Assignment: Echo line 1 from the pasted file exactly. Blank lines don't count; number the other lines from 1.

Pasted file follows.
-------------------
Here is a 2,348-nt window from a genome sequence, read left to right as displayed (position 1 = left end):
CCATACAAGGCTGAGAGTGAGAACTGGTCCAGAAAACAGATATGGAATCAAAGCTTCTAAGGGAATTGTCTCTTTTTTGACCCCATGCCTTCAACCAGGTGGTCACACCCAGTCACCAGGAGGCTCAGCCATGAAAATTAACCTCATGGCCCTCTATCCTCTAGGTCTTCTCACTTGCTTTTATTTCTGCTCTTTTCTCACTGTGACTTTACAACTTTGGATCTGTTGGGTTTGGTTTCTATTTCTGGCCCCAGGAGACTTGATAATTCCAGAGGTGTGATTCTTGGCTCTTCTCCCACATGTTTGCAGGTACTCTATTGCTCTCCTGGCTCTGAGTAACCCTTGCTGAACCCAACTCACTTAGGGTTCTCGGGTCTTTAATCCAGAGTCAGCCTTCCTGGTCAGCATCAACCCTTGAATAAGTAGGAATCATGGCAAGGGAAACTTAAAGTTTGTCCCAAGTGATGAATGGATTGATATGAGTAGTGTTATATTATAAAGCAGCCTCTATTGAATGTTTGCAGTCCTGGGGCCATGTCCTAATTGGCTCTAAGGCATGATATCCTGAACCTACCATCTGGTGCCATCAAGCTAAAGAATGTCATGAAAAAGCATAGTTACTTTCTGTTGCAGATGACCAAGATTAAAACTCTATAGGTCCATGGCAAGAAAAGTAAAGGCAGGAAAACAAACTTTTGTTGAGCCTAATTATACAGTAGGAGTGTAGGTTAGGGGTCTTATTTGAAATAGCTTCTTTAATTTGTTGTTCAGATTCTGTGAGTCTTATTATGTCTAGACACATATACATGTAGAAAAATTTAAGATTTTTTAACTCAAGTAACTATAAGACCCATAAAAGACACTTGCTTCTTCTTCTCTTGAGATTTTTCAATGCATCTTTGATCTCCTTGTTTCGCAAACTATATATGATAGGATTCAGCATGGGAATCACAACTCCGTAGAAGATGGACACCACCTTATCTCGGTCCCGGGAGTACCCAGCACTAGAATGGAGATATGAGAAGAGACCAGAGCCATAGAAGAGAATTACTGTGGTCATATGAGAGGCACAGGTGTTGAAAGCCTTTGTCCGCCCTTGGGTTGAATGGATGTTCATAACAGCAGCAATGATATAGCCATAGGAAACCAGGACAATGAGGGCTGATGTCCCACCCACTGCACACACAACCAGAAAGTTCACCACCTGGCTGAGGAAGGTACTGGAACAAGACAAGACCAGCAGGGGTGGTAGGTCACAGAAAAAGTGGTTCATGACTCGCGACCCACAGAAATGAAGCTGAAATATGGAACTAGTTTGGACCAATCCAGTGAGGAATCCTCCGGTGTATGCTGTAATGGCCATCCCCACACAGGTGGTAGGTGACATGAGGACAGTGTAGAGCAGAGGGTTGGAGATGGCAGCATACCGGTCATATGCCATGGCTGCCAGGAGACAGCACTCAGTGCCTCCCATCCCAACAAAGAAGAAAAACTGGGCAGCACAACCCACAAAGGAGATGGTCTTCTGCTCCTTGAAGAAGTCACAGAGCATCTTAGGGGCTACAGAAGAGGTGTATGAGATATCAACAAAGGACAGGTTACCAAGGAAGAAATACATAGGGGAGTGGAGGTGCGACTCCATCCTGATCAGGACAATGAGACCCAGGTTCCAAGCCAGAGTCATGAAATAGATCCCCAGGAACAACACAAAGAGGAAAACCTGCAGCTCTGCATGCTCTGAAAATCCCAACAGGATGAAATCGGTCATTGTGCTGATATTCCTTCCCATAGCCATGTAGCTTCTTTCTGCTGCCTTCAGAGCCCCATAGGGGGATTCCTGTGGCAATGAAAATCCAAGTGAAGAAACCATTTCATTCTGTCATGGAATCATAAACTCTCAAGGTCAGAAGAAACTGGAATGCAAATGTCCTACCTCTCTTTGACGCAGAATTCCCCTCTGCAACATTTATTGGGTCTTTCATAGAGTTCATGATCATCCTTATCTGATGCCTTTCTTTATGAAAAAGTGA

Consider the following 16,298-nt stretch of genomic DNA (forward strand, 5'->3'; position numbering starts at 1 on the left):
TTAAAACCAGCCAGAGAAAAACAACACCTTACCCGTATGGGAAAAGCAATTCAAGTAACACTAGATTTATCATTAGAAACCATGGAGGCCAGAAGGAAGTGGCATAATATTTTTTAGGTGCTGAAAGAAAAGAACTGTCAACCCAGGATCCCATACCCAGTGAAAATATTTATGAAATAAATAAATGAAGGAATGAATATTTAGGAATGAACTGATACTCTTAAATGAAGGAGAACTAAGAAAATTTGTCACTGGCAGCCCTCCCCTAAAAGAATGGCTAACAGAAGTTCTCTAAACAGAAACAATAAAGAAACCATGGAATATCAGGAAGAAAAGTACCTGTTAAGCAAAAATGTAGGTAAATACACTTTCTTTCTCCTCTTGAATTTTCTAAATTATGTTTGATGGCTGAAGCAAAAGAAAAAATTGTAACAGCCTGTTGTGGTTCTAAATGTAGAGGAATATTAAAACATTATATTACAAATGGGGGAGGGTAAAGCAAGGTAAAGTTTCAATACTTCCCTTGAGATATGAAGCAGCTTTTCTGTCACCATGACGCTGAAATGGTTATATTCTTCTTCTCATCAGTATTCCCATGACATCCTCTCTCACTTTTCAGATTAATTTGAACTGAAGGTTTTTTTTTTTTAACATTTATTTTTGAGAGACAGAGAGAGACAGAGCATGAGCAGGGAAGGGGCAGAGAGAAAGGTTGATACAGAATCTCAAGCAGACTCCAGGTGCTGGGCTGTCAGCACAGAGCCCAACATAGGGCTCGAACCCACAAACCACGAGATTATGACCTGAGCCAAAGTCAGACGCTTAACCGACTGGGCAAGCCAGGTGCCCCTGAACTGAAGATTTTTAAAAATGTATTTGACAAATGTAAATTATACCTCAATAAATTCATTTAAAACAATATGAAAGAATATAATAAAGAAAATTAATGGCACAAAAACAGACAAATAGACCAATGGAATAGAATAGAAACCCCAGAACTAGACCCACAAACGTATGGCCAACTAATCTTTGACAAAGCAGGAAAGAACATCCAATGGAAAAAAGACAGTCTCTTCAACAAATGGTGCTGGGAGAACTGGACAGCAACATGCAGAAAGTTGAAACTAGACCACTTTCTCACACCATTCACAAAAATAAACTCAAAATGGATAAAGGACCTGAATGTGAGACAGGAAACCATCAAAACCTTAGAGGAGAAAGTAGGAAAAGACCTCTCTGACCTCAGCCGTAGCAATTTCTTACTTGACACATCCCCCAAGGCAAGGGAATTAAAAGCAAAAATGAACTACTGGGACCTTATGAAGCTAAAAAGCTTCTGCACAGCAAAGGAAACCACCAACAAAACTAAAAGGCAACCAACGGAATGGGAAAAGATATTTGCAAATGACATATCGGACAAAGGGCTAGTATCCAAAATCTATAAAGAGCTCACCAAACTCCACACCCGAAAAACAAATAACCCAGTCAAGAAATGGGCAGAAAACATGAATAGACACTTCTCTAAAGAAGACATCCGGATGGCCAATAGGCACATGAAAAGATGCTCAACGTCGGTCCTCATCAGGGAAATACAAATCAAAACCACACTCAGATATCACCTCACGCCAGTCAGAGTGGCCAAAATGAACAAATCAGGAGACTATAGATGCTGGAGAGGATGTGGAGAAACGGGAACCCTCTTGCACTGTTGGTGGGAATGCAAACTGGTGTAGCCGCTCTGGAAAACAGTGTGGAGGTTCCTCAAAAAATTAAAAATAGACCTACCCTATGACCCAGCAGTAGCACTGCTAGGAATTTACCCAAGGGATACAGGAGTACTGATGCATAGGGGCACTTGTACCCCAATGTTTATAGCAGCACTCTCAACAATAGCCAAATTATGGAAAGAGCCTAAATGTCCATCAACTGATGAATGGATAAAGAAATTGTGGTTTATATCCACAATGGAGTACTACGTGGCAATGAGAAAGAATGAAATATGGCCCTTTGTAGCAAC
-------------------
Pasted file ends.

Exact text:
Here is a 2,348-nt window from a genome sequence, read left to right as displayed (position 1 = left end):